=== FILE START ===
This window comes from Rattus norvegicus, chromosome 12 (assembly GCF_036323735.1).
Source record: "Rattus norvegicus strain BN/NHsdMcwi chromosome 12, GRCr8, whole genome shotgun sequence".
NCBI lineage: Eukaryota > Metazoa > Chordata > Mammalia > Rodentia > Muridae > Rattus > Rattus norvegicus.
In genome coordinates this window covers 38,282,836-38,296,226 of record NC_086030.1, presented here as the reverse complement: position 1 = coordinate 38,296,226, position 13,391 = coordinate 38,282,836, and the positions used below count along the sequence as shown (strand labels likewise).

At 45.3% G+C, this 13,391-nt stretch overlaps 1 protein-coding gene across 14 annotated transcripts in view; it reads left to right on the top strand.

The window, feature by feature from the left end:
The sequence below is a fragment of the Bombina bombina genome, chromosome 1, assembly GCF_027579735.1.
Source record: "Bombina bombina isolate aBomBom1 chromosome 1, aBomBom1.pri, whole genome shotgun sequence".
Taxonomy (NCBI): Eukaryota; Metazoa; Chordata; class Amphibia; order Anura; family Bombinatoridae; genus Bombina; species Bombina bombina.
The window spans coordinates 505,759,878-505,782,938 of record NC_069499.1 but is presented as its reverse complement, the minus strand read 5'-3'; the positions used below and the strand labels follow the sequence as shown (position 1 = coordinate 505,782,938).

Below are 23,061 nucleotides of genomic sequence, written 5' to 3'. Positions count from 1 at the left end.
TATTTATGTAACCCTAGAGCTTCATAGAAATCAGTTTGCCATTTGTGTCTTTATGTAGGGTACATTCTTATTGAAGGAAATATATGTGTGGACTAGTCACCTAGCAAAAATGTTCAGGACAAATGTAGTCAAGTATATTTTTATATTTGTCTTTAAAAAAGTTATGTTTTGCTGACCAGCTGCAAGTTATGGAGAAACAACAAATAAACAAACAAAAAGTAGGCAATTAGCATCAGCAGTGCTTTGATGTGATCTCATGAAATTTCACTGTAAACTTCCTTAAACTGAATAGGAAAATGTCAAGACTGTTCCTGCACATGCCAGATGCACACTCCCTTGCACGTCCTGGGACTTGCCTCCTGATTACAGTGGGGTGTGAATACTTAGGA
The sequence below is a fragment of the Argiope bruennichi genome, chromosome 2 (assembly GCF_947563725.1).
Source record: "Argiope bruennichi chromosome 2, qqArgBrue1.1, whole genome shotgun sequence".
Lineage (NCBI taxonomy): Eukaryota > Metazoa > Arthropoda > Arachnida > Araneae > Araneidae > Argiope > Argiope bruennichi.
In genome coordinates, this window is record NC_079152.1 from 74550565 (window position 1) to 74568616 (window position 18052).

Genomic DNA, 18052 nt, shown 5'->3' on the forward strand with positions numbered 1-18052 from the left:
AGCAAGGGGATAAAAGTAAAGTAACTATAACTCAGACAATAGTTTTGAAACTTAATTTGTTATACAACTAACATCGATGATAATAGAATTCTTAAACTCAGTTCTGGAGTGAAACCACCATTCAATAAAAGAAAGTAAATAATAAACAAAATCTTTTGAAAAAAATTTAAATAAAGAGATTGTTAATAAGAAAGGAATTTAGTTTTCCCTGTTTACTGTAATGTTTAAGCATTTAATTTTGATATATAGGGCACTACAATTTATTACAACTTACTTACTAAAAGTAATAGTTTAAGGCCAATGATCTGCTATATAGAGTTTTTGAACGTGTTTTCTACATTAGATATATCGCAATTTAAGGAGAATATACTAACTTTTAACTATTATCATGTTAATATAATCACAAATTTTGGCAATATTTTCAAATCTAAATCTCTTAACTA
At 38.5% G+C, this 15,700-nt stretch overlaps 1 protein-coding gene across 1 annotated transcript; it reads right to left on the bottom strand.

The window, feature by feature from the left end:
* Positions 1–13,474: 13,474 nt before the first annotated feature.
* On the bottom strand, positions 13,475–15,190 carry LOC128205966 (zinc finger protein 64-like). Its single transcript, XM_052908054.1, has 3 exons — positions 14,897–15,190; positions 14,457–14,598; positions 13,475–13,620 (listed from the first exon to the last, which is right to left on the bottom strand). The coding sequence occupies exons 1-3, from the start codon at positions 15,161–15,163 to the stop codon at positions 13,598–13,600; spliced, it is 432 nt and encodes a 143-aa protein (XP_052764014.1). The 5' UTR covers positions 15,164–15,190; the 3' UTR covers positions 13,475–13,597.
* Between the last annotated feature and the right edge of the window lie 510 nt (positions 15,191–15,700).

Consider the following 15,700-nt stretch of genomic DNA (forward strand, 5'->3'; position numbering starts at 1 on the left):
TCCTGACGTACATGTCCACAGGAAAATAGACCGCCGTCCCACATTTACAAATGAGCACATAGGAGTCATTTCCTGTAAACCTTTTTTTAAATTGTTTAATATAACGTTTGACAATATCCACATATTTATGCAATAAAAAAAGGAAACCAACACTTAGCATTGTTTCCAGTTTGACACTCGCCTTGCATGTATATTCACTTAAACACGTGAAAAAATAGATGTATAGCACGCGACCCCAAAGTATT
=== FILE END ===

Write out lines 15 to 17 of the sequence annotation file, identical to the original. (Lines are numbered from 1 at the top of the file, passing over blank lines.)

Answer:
Lineage (NCBI taxonomy): Eukaryota > Metazoa > Arthropoda > Arachnida > Araneae > Araneidae > Argiope > Argiope bruennichi.
In genome coordinates, this window is record NC_079152.1 from 74550565 (window position 1) to 74568616 (window position 18052).

Genomic DNA, 18052 nt, shown 5'->3' on the forward strand with positions numbered 1-18052 from the left: